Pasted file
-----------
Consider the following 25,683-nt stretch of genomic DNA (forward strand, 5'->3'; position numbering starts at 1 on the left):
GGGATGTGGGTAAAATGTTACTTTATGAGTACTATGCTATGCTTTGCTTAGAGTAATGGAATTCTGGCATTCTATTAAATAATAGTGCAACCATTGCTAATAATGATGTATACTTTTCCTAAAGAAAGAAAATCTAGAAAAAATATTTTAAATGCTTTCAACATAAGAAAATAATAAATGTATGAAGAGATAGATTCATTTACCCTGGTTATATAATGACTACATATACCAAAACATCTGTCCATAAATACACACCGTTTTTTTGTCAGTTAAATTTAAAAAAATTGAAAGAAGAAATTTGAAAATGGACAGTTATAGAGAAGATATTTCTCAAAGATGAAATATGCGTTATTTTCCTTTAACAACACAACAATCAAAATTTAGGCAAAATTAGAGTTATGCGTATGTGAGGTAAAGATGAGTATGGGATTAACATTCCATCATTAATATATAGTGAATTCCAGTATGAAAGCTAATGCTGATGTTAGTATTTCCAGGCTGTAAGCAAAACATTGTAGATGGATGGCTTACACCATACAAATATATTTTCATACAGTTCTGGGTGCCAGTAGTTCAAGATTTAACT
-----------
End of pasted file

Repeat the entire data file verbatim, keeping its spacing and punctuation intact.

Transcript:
Consider the following 25,683-nt stretch of genomic DNA (forward strand, 5'->3'; position numbering starts at 1 on the left):
GGGATGTGGGTAAAATGTTACTTTATGAGTACTATGCTATGCTTTGCTTAGAGTAATGGAATTCTGGCATTCTATTAAATAATAGTGCAACCATTGCTAATAATGATGTATACTTTTCCTAAAGAAAGAAAATCTAGAAAAAATATTTTAAATGCTTTCAACATAAGAAAATAATAAATGTATGAAGAGATAGATTCATTTACCCTGGTTATATAATGACTACATATACCAAAACATCTGTCCATAAATACACACCGTTTTTTTGTCAGTTAAATTTAAAAAAATTGAAAGAAGAAATTTGAAAATGGACAGTTATAGAGAAGATATTTCTCAAAGATGAAATATGCGTTATTTTCCTTTAACAACACAACAATCAAAATTTAGGCAAAATTAGAGTTATGCGTATGTGAGGTAAAGATGAGTATGGGATTAACATTCCATCATTAATATATAGTGAATTCCAGTATGAAAGCTAATGCTGATGTTAGTATTTCCAGGCTGTAAGCAAAACATTGTAGATGGATGGCTTACACCATACAAATATATTTTCATACAGTTCTGGGTGCCAGTAGTTCAAGATTTAACT